Published : 11/15/2018 14:30:13
Categories : First steps
When interior spaces are illuminated, many design techniques can be used. One of the most efficient ways in terms of energy saving, which also provides a pleasant environment, is the use of layered lighting.
For layered lighting we must basically take into account that each layer is responsible for a specific function. For example, in a museum, there is usually a general lighting with a low intensity, and additionally you can find a more accentuated lighting, with a greater intensity, to highlight the objects that are displayed.
Currently, modern buildings use layered lighting, where four main layers are used, being able to remove some or add another layer depending on each specific case. These layers are organized in such a way as to show the most general lighting (for the whole place) as well as layers for specific uses.
These layers are usually the following: natural lighting, general lighting, emphatic lighting and work lighting.
The first of the layers, natural lighting, depends almost 100% on the architect and the design of the place, since it involves the way in which natural light is used in the environment under study (blinds, windows, etc.)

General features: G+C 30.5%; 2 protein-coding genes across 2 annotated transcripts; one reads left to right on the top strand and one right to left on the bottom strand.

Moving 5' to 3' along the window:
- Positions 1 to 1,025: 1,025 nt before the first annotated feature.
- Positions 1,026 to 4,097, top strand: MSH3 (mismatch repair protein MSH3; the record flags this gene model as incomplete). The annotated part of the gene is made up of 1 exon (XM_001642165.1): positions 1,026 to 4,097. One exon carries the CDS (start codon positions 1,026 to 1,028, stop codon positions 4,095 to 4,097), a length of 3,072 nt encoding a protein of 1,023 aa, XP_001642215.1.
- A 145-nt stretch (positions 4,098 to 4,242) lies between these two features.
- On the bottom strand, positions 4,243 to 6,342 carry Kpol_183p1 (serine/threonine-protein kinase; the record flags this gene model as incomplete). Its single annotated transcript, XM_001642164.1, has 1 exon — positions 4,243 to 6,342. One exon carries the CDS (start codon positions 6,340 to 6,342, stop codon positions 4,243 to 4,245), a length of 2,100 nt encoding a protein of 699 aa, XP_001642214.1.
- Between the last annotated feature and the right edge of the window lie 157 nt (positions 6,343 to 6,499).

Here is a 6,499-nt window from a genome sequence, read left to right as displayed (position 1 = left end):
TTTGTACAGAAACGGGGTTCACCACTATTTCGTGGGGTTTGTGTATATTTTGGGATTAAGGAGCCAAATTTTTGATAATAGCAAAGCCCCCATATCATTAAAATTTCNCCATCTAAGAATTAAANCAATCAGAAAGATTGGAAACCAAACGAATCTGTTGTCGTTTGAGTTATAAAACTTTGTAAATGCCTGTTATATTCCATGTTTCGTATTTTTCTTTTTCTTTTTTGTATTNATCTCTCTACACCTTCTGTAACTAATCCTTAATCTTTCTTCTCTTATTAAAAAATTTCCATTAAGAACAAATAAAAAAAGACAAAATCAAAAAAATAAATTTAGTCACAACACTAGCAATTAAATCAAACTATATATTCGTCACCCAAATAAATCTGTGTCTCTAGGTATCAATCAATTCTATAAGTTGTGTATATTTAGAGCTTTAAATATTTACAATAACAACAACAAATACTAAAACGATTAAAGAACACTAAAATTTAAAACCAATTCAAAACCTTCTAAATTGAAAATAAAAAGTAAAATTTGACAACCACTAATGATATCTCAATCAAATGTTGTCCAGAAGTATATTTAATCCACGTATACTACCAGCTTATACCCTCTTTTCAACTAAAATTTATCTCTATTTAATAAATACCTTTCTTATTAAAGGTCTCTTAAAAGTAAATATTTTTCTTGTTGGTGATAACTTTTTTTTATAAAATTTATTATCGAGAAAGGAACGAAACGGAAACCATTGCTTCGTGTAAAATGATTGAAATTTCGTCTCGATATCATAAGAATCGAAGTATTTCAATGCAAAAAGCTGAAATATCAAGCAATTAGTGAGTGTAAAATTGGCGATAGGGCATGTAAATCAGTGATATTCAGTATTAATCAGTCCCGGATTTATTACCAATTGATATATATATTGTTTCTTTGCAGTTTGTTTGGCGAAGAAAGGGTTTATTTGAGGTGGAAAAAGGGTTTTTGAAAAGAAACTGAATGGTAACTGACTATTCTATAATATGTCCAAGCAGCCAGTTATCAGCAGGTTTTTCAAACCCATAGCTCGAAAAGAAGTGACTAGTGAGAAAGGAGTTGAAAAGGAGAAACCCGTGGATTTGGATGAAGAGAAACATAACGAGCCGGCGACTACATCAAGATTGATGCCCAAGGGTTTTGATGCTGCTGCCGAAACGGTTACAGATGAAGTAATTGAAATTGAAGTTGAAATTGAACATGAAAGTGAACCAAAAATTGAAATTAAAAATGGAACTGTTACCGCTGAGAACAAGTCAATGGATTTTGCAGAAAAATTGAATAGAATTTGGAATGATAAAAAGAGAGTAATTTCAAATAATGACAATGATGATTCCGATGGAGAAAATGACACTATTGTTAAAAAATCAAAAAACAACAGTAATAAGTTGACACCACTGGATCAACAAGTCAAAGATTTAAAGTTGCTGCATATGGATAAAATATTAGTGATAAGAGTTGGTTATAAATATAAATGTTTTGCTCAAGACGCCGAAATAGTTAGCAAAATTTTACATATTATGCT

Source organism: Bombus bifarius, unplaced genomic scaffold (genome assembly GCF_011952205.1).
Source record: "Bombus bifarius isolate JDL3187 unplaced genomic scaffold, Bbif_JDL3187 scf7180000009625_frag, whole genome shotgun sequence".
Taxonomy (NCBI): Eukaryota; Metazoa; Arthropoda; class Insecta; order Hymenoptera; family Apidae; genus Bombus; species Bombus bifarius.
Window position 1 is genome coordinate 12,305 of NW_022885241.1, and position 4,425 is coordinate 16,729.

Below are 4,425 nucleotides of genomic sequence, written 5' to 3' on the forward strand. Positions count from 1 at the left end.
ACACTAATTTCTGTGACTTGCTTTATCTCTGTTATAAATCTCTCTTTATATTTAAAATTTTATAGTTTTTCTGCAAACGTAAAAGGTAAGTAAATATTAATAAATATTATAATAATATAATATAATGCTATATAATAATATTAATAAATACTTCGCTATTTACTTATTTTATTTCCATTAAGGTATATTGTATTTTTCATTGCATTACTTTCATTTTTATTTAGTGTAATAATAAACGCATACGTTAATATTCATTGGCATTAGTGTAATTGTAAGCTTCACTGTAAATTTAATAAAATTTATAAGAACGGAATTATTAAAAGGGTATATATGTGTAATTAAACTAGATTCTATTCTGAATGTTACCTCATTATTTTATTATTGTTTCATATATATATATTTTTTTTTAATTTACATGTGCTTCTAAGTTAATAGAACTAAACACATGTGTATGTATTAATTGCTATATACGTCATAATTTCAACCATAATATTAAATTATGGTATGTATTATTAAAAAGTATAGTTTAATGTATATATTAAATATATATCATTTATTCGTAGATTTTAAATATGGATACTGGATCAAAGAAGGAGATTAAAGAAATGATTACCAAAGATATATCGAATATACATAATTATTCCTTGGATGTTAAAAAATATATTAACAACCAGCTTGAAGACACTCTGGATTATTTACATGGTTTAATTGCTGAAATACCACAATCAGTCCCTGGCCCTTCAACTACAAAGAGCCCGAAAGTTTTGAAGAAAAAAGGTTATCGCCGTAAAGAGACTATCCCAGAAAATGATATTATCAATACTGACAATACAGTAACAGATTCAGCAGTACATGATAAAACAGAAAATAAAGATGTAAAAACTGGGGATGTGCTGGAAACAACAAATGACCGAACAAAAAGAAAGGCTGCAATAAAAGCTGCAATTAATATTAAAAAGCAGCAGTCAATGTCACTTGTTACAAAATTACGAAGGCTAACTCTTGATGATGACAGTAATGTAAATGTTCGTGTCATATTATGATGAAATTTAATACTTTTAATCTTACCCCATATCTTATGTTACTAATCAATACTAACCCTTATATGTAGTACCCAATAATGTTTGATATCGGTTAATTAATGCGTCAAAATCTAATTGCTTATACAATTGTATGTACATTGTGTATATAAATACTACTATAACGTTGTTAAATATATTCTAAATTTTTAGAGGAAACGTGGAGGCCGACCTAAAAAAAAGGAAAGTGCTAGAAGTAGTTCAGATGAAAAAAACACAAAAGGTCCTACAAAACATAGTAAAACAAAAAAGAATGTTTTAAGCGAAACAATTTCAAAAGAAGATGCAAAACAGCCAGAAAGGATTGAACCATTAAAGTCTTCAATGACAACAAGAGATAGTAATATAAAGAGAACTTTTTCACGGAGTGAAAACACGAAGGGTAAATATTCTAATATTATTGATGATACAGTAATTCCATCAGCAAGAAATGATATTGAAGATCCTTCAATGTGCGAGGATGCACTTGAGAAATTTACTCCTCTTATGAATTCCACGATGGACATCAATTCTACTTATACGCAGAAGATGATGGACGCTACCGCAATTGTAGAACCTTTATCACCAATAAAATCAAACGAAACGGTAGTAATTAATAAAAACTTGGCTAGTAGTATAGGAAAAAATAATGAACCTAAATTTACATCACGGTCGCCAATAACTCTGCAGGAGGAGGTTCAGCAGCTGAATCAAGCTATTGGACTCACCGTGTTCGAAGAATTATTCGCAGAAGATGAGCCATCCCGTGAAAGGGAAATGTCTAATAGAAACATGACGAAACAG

The second layer would be general lighting. It consists of the lighting of the whole environment with artificial light. In this case you can either use direct light (downlights, fittings, panels, strips) or indirect light (LED strips).
After the general lighting, we have the layer of accent or emphasis, where we want to highlight objects or specific places. For this purpose we can use spotlights with a narrower beam angle, track lights, wallwashers, downlights, flood lights, among others.
Finally, we have the work lighting layer, where we use luminaires that provide an average level of lighting suitable for work (reading, writing, textiles, mechanics, etc). In this case we will study the working surface and use hanging lamps, wall fittings, desk lamps, flood lights, track lights, or any other option that may apply, to increase the average lighting on those work surfaces.
In short, when planning the lighting of indoor spaces, several factors must be taken into account, because people’s state of mind is closely related to the level of average lighting in the work area. Layered lighting is the easiest way to focus on all the factors, where each layer is responsible for a part of the lighting.